TOP 10 things to do in Tallinn

In category: Tallinn, History & Culture, Shopping, Food & Drink & Nightlife

Last updated 09.12.2016

TOP 10 things to do in Tallinn

Source: Kaspar Orasmäe

Tallinn was born at a crossroads of medieval trade and is now more than ever a treasure of the Baltic. Estonia's capital combines ease of travel with cultural richness, resulting in a destination to delight travellers of all tastes. Experience traditional 18th century Estonian life, sample handmade chocolates or jump into the contemporary art scene - these activities and sights showcase the city's best.

10

Telliskivi Loomelinnak

Harju maakond, Põhja-Tallinna linnaosa

Telliskivi Loomelinnak (Creative City), which is located in a former industrial complex next to the Balti Railway Station on the borders between the City Centre, Pelgulinna and Kalamaja districts, is the creative centre of Tallinn. This is the largest creative centre in Estonia consisting of ateliers, studios, creative companies and offices of artists and NGOs. In the Creative City, you are going to find a unique selection of shops offering design, interior design and natural products, various cafés and restaurants and different services. In the halls and yards of Telliskivi, over 400 cultural events take place in a year; each Saturday, we host a flea market. The Creative City is also a home to Vaba Lava Theatre and Sõltumatu Tantsu Lava.

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9

Kalev Chocolate Shop and Sweets Mastery in Rotermann Quarter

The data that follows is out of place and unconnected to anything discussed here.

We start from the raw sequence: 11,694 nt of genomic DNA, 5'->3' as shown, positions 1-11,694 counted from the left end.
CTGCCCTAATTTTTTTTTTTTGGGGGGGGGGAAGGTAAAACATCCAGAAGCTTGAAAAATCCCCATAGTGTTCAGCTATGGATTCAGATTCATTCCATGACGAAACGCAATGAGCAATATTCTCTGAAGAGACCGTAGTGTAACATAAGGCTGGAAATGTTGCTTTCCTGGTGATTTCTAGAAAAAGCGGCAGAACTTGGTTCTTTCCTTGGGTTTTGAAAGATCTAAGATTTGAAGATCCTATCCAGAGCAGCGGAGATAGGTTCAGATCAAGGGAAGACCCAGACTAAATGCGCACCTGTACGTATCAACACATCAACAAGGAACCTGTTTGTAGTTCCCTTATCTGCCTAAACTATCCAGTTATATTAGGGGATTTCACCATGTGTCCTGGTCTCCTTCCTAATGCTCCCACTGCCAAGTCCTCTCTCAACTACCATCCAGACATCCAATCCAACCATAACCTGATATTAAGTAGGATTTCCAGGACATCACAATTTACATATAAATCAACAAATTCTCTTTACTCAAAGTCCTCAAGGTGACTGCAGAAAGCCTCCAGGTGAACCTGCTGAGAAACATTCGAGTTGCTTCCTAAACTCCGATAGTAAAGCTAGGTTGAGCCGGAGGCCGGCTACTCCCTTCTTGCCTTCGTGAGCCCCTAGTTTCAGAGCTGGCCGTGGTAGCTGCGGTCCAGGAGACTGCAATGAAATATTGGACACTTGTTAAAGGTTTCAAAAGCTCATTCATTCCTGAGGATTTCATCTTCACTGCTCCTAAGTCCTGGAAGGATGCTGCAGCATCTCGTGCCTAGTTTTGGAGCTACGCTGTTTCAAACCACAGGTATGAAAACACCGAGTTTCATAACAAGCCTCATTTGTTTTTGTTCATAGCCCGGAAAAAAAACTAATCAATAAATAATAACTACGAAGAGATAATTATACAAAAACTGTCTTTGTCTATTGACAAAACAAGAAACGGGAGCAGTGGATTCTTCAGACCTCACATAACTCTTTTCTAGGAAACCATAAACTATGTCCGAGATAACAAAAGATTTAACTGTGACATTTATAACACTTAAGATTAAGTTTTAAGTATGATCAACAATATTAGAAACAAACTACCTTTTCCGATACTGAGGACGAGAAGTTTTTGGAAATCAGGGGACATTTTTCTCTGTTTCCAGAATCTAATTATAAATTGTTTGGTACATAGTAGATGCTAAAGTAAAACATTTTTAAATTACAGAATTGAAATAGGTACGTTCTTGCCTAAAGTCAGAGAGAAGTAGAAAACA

Harju maakond, Kesklinna linnaosa

Come and make a sweet surprise with your own hands! In addition to the wide selection of sweets, you can find the Sweets Mastery from the first floor of the Kalev Chocolate Shop. Here, in the cosy and pleasant environment, you can observe masters at work, become a master yourself, and learn how to make sweets. An interesting exhibition of old packagings is displayed in the Sweets Mastery; in addition, everyone has an opportunity to participate in a marzipan workshop (costing between 15–23 euros per person, depending on the size of the group) and a chocolate workshop (costing between 27–35 euros per person, depending on the size of the group), if booked in advance. Prices include all necessary tools, instructions, and marzipan or chocolate.

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8

Kadriorg Park

Harju maakond, Kesklinna linnaosa

Kadriorg Park is the most outstanding palatial and urban park in Estonia, covering around 70 hectares. Its construction began in 1718 on the orders of Russian tsar Peter I. Elements of park design from the 18th, 19th and 20th centuries can be seen here. The most popular places for a stroll in the park are the flower beds surrounding the Swan Pond and the promenade leading from there to the president's palace. There are a number of museums in the park, including KUMU (the Estonian Art Museum), Kadriorg Art Museum and the Mikkeli Museum, as well as monuments to such cultural figures as sculptor Amandus Adamson, author F. R. Kreutzwald and artist Jaan Koort.

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7

Bastion passages in the Old Town of Tallinn

Harju maakond, Kesklinna linnaosa

The mysterious passages in Tallinn’s earthwork fortifications were built along with the bastions in the 17th and 18th centuries in order to conceal the movement of soldiers, ammunition and other equipment from the enemy. Tthey were also used to monitor the enemy’s underground mining activities. After the fortifications were removed from the list of military objects in 1857, parks were established on the Ingrian and Swedish bastions. In the bastion's passages, a train to the future takes you to the year 2219, another one takes you back to the 17th century. Passages are only accessible with a guide; the size of the group is a maximum of 20 people. Tunnel leading to the passages is lined with columns introducing various calendars.

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6

Kumu Art Museum

Harju maakond, Kesklinna linnaosa